Thursday, August 8, 2013

Move Against Static Electricity

Move Against Static Electricity

Discharges pose persistent perils at plants.

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Injuries from static electricity continue to plague the worldwide chemical industry. Even if we set aside dust ignitions and lightning strikes and confine ourselves to liquids and gases, the toll is significant. For instance, 12 were killed in Thailand in 2012 during the cleaning of a chemical storage tank at a rubber plant. The problem is nothing new: on p. 292 of the 5th edition of his book "What Went Wrong," safety guru Trevor Kletz wrote of the death of a worker involved in "splash filling" (i.e., pouring onto the surface of a liquid in a vessel) vinyl acetate from an ungrounded steel drum. A fairly recent CP article "Understand the Shocking Truth," noted: "Static electricity is the prime culprit for at least two serious fires or explosions in industry worldwide every day of the year according to the National Fire Protection Association and the U.K.'s Institution of Chemical Engineers."
Splash filling is the most common source of grounding problems. 

A review of 310 accidents by the Japanese chemical industry found that improper grounding caused 70% of all accidents involving static electricity. A 20-year survey of accidents in which static electricity was implicated shows that 30% of these involved hydrogen, natural gas and liquefied petroleum gas — this should be a concern with the rise in gas exploration and the growth in use of hydrogen with dirty, heavy crude.

Common causes of spark generation include: transferring liquids through ungrounded lines and vessels; splash filling; mixing; trapping nonconductive particles or gas in a flowing stream of a nonconductive liquid; purging or jetting a tank or pipe with steam; opening a relief valve or other throttling device; and lastly, discharging an extinguisher containing carbon dioxide or a dry chemical to put out a fire (expanding liquid CO2 forms nonconductive solid particles).

Because improper grounding is the biggest source of these accidents, let's start there. Previous incidents teach us to watch out for a number of potential grounding problems: 1) ungrounded plastic hose; 2) use of nonconductive pipe dope or gaskets; 3) nonconductive bearing grease; 4) paint, dirt or oil preventing grounding clamps from working effectively; 5) use of spring-loaded grounding clamps instead of screw-type C clamps; 6) unbonded (ungrounded) flanges and nozzles; 7) an inadequate or compromised grounding field; 8) use of steel tools, which can rust, instead of bronze or bronze-clad ones; 9) failure to resistance-test, inspect and repair grounding; 10) clothing and other items made of materials such as leather or nylon that can collect or generate a static charge; 11) environmental conditions — ionization increases risk, humidity neutralizes it; and 12) splash filling, which is the most common problem.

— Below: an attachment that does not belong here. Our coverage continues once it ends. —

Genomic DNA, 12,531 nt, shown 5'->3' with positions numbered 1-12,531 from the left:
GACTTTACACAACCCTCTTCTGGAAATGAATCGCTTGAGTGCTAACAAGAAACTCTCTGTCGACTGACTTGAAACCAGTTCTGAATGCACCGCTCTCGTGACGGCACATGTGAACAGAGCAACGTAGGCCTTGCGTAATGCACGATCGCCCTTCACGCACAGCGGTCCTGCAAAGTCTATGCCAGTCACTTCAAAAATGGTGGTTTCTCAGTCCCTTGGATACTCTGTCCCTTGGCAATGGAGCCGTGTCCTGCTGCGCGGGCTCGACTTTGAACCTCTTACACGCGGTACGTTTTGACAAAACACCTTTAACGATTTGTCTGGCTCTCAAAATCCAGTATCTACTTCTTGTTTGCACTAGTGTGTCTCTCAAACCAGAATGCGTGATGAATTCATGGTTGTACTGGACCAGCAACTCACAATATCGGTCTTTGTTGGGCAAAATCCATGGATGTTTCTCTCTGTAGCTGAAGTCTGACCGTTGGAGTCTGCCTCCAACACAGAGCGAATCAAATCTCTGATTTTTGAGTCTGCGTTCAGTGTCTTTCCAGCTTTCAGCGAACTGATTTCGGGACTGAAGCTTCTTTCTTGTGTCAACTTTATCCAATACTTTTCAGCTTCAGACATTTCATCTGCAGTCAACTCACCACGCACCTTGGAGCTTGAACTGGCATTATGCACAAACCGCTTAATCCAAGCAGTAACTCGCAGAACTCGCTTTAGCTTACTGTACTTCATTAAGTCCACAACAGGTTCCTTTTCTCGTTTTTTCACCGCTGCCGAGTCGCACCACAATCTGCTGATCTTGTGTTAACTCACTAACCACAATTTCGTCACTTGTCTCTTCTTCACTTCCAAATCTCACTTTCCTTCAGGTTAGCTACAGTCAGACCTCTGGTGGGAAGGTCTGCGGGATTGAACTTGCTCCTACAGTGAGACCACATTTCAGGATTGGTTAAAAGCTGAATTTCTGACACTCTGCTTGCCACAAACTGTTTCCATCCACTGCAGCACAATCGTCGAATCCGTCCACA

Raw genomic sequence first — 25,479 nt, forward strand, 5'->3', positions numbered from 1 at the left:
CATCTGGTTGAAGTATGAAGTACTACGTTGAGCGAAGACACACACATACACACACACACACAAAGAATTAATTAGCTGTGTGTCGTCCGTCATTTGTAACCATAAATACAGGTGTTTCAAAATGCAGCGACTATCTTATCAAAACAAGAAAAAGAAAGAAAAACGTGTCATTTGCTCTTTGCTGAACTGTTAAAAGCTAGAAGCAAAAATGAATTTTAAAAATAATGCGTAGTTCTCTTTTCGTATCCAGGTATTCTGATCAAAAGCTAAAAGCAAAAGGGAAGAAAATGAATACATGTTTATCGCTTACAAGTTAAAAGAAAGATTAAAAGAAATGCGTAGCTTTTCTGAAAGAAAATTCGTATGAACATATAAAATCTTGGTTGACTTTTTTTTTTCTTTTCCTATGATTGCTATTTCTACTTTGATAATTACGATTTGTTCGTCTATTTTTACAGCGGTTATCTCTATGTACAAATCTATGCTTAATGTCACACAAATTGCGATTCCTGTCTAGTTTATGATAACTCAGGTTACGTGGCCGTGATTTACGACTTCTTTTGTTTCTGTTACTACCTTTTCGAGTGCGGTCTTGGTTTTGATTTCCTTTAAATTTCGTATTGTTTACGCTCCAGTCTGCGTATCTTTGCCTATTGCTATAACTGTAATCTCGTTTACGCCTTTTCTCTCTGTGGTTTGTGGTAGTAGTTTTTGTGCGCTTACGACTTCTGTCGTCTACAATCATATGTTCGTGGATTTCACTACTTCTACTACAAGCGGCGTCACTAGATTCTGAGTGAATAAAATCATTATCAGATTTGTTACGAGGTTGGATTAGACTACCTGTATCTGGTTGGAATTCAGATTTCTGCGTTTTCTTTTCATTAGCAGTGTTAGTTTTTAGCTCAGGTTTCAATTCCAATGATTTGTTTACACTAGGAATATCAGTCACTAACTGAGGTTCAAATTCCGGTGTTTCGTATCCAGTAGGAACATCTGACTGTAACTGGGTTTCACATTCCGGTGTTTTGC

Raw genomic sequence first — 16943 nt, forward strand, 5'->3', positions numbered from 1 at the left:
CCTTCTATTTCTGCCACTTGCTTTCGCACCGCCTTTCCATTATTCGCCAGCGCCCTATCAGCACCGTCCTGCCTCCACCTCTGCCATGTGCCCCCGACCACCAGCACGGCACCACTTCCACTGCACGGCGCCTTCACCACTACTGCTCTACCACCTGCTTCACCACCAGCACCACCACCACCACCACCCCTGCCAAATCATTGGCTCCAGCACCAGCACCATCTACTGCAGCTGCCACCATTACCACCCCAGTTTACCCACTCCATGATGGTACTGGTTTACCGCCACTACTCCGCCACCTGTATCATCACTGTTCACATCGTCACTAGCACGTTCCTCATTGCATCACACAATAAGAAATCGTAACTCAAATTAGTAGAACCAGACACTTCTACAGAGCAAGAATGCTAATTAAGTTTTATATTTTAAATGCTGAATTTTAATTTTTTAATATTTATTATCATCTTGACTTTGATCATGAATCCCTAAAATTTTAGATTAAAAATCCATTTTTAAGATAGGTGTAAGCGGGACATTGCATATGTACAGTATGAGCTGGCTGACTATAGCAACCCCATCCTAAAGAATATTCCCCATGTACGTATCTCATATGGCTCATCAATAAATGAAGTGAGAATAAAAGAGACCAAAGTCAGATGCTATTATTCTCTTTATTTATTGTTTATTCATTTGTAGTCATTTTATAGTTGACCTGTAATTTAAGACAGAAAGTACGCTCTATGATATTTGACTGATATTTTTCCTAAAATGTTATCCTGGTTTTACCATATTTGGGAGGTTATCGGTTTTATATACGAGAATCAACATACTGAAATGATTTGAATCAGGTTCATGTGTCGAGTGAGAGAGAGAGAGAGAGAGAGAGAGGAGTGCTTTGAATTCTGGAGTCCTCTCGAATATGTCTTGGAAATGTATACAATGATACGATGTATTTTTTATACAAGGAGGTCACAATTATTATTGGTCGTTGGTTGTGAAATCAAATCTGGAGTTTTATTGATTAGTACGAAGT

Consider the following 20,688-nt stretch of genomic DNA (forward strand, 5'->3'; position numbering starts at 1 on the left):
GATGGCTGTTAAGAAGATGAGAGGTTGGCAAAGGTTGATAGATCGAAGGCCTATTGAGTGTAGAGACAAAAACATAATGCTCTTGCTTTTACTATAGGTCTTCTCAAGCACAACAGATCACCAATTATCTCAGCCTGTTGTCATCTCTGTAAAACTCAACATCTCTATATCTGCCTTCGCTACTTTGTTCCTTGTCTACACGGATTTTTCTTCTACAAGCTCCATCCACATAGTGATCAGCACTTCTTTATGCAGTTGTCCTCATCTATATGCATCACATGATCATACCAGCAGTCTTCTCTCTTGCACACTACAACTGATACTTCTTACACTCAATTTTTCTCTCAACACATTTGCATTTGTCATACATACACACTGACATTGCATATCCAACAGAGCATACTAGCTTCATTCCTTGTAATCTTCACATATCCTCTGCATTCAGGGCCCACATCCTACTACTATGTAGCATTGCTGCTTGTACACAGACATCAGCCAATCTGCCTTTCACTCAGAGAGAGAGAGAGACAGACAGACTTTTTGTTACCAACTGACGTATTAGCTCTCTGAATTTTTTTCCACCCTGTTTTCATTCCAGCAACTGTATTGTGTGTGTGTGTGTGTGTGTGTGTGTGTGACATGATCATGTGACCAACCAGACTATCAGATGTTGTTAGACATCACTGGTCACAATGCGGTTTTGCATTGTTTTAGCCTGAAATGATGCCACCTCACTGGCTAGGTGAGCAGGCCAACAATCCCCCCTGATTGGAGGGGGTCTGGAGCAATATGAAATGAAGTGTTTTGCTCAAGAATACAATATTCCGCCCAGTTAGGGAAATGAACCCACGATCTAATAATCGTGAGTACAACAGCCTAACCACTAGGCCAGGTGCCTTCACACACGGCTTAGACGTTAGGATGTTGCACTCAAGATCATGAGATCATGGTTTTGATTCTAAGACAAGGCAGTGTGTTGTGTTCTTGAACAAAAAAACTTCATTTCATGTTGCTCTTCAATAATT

A simple conductive strap can ground hoses. Failure of grounding fields is more common than you'd think — recent construction can make a mess of once reliable fields; also, conductivity can vary from season to season. To eliminate static risk, test the hose, the field, clothes, greases and other items for electrical resistance. When I worked with rocket propellants, we only used bronze tools; I see a lot of steel tools when I'm at refineries. Not only clothing is a problem — on p. 103 of his book "Still Going Wrong: Case Histories of Process Plant Disasters and How They Could Have Been Avoided," Trevor Kletz described how replacing a cotton rope used for tank sampling with a nylon one likely caused the static discharge that led to the explosion of a gas oil tank. Cotton naturally traps moisture and thus dissipates static electricity while nylon allows static to build up.

Filling operations always are risky. Besides periodic testing of grounds, check flowing lines prior to use. Discharges should be from the bottom of a vessel. Reduce risk by remembering the fire envelope: keep above the upper explosive limit (UEL) or below the lower explosive limit (LEL). Carl Branan offers some good advice in "Rules of Thumb for Chemical Engineers," p. 270, 2nd edition: LEL is approximately 55% of the stoichiometric air ratio and UEL is 3.5 × LEL. For example, a mole of ethanol requires three moles of O2, which makes up 21% of air; LEL = 0.55 × [1/(1 + 3 × (1/0.21))] = 3.6%; the measured LEL is 3.2%. So, inert a tank with nitrogen or keep it fuel rich. To avoid splash, add a dip leg with siphon breaks (holes) or a grounded conductive rod as a splash plate. Inerting probably is your only option with glass-lined vessels. 

Lastly, I'll say a word about purging and jet cleaning. Grounding is crucial here when you're using steam or water, which can generate a charge. Court reports involving a 1973 explosion of a crude-oil supertanker mention "internal lightning." The U.S. Coast Guard suggests stripping flammable vapors or, better yet, creating an "over-rich" mixture in tanks.

Unfortunately, much of what we've learned has come from mortuary engineering.

dirk.jpgDIRK WILLARD is a Chemical Processing Contributing Editor. You can e-mail him at

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